Carl Creighton – Minnesota

Carl Creighton

New York singer/songwriter Carl Creighton has delivered a pleasant enough debut. The water treaded is safe and Creighton does a respectable enough job of allowing his tender tenor to shine through on many of the songs. Although some of the wordplay sounds forced and almost, in some cases, flawed there are enough brighter moments on Minnesota for any music fan to enjoy.

A major flaw is the way Creighton sounds like he really struggled with these lyrics. The first line of the opener, “Smoking is Ugly” is downright cringe-worthy, “Smoking is ugly, that’s why you do it.” First impressions count for a lot and it took a lot for me to delve into this further after that first line. Other times, it sounds like Creighton is fumbling with words to use and he suffers in too much repetition as he sings, “And I do miss my family and you must miss your family so I’ll be your family if you’ll be mine” on “Be My Best Friend.”

Songs like “Minnesota” and “Erin” are tender songs dealing with true life emotions. And the music paired with them is equally enjoyable and even great in sparse moments. The harmonica and the way Creighton softly sings in the former are terrific, as are the smart choice in strings. The closer, “Baby’s Breath” is a sad, somber song but the piano-driven ballad is affecting and moving. However, the song would have been much better if Creighton sung it on his own, instead of with a female vocal and that’s mostly because she lazily sings the lower harmony. It isn’t appealing and it distracts since it’s in the way most of the song.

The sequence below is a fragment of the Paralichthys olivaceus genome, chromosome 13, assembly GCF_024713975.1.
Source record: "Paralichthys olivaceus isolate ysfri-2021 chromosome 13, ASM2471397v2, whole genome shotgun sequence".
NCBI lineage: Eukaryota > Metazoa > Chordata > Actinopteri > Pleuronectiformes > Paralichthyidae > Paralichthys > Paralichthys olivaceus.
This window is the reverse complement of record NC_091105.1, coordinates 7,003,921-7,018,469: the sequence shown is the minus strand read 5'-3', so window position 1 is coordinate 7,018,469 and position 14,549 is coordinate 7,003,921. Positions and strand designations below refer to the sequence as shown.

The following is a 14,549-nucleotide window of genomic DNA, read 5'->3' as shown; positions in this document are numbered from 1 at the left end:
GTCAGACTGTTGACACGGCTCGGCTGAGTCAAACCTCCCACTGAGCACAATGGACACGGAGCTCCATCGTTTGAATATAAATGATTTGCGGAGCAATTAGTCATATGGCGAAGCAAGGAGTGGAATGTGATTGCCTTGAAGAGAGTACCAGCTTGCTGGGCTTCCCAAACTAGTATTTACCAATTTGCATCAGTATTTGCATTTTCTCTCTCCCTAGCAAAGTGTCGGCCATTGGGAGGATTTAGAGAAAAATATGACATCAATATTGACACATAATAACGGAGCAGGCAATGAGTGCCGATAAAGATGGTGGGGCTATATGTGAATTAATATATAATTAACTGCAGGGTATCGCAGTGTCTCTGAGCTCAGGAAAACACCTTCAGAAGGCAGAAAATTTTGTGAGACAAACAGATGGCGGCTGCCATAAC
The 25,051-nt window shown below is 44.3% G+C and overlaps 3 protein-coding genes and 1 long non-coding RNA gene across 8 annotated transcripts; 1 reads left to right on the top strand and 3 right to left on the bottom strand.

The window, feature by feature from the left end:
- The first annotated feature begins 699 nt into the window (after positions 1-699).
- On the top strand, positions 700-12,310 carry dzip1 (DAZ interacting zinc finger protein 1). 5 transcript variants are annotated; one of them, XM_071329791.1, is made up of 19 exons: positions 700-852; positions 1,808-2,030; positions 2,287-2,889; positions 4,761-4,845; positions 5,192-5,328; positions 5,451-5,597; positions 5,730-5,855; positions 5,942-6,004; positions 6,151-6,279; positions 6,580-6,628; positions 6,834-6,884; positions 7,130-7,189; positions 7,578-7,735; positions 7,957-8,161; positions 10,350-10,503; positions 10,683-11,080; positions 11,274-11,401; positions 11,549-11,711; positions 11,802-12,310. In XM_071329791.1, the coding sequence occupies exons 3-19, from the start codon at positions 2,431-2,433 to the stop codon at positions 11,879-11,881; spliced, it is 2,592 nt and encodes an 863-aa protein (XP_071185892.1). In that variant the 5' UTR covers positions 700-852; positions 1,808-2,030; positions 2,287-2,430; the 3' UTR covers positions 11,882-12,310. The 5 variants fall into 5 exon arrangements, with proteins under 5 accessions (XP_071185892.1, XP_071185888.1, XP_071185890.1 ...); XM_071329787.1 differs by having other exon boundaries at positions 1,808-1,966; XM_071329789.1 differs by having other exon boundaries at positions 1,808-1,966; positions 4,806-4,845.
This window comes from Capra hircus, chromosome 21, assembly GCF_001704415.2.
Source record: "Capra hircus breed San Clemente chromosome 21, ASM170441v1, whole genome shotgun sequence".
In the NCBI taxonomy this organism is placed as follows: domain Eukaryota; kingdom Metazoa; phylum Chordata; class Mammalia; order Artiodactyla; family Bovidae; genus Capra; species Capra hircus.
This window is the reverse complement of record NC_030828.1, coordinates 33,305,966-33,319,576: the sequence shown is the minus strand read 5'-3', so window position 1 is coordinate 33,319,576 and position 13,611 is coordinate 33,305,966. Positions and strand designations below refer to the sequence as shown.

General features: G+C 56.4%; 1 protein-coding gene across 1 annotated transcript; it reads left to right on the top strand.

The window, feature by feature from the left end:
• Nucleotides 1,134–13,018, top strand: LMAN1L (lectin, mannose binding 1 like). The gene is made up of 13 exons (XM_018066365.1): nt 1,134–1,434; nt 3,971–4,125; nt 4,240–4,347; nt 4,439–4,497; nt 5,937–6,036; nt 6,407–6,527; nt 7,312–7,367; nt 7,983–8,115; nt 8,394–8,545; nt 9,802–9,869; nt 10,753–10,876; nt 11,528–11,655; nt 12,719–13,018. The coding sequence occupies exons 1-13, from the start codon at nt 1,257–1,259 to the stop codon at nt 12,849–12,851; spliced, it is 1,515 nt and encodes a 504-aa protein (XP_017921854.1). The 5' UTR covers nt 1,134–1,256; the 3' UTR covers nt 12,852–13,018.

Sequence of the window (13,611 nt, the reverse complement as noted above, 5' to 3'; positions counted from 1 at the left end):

Easily the best song on the debut is the painstaking ballad about losing a love, “El Paso.” The song is remarkable because Creighton is able to hone in all of his strengths into this one gem. The lyrics are built around an eventful and fateful night that leads to an ultimate loss. Creighton sings about how the only thing that should matter is the couple’s mutual love. So check one, the lyrics are good. Also, the music is somber and crafted in a manner that it simply adds to the lyrical content, rather than hindering it. The electric guitar particularly shines with a memorable melodic line. So check two, the music is good. Finally, what makes this song so enjoyable is the way Creighton arranges the music so that it builds to an intense and emotive climax. The music expands to a bittersweet exaltation as Creighton belts out, “We weren’t meant for this town but we were meant for us.”

Ultimately, this is a shaky first album for Creighton. The music is weighed down by a few mistakes here and there but that shouldn’t discount what a talented musician he appears to be. Creighton does have a solid voice and his music breaths with his soft and peaceful arrangements.